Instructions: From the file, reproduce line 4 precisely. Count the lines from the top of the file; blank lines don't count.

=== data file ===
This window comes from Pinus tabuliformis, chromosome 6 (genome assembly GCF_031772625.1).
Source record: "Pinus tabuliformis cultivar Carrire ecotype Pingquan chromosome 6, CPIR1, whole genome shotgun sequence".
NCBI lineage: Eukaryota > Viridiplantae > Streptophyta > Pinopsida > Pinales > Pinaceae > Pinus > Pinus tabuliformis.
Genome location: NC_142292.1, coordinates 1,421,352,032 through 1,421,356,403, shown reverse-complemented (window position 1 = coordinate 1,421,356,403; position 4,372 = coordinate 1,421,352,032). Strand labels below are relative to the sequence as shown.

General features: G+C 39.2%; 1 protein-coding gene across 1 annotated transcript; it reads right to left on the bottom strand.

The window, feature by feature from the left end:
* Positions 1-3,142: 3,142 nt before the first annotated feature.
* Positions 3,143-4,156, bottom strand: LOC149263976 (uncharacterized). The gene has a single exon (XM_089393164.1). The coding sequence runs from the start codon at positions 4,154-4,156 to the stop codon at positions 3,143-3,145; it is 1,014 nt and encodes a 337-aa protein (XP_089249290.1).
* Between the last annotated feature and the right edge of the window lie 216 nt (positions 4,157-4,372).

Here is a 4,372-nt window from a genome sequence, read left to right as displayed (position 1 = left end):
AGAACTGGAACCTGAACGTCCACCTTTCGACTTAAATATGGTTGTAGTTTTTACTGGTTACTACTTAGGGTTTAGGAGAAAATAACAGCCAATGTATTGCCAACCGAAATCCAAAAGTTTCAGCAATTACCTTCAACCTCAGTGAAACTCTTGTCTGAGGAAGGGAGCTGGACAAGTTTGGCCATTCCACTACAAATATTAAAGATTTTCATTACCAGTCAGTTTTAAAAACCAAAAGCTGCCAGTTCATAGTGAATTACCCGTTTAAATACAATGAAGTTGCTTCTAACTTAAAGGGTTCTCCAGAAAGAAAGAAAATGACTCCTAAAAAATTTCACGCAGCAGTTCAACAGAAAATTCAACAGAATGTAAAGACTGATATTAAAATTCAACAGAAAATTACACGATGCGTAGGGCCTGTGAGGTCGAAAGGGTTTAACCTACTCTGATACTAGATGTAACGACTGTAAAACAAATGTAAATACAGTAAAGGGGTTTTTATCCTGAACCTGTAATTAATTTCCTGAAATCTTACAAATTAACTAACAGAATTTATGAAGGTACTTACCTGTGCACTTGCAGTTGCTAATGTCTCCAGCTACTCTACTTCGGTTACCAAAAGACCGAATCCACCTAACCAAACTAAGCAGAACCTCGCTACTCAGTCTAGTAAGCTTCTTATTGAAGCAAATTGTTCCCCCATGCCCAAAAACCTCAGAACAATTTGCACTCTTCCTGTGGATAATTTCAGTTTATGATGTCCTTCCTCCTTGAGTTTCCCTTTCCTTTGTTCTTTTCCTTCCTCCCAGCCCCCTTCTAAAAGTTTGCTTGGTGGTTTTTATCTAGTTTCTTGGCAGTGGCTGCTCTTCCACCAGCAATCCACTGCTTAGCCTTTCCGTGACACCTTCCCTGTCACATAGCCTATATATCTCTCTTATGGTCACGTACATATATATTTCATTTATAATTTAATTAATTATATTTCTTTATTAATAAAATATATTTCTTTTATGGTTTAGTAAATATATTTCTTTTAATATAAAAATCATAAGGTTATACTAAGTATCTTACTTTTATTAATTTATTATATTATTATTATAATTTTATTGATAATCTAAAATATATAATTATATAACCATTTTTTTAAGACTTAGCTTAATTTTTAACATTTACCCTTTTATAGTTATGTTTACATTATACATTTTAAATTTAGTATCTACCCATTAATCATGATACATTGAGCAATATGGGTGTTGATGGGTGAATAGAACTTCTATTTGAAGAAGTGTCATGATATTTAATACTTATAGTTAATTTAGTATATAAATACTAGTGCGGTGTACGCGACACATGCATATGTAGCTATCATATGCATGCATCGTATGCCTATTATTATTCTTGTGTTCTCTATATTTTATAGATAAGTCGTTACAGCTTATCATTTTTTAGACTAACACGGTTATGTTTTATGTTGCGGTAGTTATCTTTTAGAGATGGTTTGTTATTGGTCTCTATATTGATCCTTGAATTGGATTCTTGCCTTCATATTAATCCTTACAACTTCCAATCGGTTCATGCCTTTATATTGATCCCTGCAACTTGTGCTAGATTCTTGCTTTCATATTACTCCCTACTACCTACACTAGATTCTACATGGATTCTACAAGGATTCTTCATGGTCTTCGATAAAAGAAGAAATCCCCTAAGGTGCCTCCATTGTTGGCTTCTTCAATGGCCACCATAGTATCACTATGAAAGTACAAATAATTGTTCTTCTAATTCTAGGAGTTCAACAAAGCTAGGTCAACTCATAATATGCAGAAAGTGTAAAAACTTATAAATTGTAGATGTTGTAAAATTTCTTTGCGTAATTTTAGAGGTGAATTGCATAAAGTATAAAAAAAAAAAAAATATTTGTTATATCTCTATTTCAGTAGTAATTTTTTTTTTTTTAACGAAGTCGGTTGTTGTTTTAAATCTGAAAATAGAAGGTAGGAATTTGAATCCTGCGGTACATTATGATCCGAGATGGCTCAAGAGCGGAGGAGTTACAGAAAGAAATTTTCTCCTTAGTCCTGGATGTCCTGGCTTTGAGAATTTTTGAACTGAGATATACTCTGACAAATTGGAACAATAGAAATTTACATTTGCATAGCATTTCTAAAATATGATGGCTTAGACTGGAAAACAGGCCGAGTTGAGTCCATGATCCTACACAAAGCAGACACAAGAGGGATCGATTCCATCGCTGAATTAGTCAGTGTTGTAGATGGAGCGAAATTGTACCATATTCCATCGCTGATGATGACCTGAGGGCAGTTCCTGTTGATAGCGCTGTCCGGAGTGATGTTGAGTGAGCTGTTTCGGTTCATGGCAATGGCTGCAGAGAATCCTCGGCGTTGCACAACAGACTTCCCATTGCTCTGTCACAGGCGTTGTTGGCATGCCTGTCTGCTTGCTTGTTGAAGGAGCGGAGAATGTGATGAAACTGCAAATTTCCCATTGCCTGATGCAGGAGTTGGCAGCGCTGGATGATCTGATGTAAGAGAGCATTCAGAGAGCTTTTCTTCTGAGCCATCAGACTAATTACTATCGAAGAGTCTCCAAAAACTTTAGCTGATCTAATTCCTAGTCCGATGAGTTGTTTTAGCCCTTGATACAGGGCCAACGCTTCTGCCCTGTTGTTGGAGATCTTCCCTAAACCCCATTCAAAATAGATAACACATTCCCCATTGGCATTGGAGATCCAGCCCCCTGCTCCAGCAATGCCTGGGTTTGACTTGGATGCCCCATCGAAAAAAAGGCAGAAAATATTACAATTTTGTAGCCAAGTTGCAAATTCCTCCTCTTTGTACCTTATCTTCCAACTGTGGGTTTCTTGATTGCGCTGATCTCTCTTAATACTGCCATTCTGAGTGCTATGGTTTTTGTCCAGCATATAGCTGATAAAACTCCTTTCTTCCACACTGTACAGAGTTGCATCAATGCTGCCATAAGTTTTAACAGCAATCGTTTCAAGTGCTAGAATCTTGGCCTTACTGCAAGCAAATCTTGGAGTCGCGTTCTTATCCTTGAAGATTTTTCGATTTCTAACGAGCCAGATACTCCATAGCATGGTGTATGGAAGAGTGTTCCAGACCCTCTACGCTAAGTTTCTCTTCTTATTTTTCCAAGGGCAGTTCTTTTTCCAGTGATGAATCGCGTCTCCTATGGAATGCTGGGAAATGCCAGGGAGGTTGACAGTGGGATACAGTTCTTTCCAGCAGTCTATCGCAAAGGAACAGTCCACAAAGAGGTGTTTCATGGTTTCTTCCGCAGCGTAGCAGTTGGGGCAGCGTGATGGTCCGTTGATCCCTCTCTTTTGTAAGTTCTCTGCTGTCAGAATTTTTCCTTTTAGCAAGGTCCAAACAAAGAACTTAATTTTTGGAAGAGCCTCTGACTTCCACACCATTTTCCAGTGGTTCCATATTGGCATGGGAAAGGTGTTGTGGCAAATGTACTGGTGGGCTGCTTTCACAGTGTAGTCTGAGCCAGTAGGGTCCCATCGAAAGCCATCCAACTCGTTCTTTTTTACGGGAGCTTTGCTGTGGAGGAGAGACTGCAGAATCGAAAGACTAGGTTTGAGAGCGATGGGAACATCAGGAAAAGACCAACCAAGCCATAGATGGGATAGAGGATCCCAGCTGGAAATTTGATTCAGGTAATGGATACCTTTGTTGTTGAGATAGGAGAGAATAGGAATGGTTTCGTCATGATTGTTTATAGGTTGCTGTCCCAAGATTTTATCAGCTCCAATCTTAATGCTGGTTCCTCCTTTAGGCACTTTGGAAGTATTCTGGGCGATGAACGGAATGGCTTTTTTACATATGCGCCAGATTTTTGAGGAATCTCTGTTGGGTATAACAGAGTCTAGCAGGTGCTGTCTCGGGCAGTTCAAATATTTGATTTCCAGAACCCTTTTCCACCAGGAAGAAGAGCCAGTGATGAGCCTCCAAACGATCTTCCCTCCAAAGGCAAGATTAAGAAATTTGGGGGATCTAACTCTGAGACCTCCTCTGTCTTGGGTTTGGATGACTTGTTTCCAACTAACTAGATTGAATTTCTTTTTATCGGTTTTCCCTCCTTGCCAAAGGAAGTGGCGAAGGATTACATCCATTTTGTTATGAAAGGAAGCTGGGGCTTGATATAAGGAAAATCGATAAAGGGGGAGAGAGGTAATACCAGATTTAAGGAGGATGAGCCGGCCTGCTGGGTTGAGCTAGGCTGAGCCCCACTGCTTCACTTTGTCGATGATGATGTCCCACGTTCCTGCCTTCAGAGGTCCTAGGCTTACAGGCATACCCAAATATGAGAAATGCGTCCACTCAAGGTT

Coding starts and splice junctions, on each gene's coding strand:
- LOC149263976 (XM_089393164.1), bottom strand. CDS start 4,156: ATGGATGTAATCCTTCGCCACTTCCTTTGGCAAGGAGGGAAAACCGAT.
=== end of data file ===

Genome location: NC_142292.1, coordinates 1,421,352,032 through 1,421,356,403, shown reverse-complemented (window position 1 = coordinate 1,421,356,403; position 4,372 = coordinate 1,421,352,032). Strand labels below are relative to the sequence as shown.